The Supreme Court in late February ruled that the statute of limitations for lawsuits alleging breach of fiduciary duty under ERISA will only be reduced to three years “when a plaintiff actually is aware” of the facts of a breach, “not when he should be.”
Background: ERISA lawsuits alleging breach of fiduciary duty are typically restricted by a six-year statute of limitations. However, that timeframe can be cut in half if the participant had “actual knowledge” of an alleged fiduciary breach (29 U.S.C. §1113(2)).
The Supreme Court’s unanimous decision in Intel Corporation Investment Policy Committee et al. v. Sulyma hinges on the use of the word “actual.” Although Intel was able to demonstrate that the plaintiff had visited a website that hosted various disclosures multiple times and received emails directing him to disclosures documenting fees and returns, the plaintiff testified that he did not remember reviewing the relevant disclosures.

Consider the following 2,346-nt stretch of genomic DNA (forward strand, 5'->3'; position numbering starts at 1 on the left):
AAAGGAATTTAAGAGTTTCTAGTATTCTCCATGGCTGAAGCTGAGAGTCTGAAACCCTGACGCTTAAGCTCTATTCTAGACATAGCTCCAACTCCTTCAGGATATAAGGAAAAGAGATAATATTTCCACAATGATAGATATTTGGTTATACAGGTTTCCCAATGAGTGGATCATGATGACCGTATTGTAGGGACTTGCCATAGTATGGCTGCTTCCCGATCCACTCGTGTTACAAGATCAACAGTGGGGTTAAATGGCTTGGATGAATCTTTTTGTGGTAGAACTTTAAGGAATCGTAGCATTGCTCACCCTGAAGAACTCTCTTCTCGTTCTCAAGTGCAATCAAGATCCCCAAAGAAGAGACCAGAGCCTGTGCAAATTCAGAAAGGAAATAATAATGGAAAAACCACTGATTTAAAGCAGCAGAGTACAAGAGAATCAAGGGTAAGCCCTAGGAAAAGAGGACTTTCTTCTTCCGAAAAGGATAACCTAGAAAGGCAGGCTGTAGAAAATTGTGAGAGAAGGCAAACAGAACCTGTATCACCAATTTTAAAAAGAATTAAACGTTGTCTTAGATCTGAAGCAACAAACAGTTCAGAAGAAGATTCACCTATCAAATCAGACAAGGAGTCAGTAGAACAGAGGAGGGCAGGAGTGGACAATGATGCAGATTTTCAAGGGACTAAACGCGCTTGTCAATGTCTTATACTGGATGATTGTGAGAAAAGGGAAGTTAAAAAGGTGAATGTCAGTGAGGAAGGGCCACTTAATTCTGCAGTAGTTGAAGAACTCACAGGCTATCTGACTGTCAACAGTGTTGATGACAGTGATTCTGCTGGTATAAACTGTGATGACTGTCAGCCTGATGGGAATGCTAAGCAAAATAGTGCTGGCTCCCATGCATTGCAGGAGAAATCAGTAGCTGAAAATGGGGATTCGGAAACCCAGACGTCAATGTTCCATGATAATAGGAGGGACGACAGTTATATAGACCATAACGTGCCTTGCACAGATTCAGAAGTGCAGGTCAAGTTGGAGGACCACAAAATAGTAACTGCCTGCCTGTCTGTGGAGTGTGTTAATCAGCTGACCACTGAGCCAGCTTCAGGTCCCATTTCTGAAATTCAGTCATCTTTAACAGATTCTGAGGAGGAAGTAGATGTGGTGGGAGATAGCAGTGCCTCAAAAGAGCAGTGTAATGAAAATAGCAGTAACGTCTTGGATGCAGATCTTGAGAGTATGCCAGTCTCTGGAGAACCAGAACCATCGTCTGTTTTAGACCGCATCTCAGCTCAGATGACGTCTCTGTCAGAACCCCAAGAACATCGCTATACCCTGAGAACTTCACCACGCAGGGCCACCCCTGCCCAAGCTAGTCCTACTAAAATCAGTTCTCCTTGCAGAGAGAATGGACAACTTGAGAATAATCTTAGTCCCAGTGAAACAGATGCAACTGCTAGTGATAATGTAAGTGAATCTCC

Just because a reasonably diligent person should be aware of something doesn’t mean the person is, the court ruled. The decision states that the court assumes Congress acted deliberately in drafting this particular provision in ERISA to include this higher standard. The decision also assumes that plaintiffs who “recall reading particular disclosures will…be bound by oath to say so in their depositions,” and that actual knowledge can be inferred from the participant’s actions.
This decision is limited to defining the standard of actual knowledge. The case now goes back to the district court to determine whether the plaintiff’s claims in this case are credible or sufficient to meet the actual knowledge standard.
Bottom Line: Plan sponsors may wish to undergo a communications audit or redistribute important communication materials to participants to ensure they are informed about plan information. In addition, plan sponsors can work with their recordkeepers to document affirmative confirmations that participants have reviewed relevant plan information.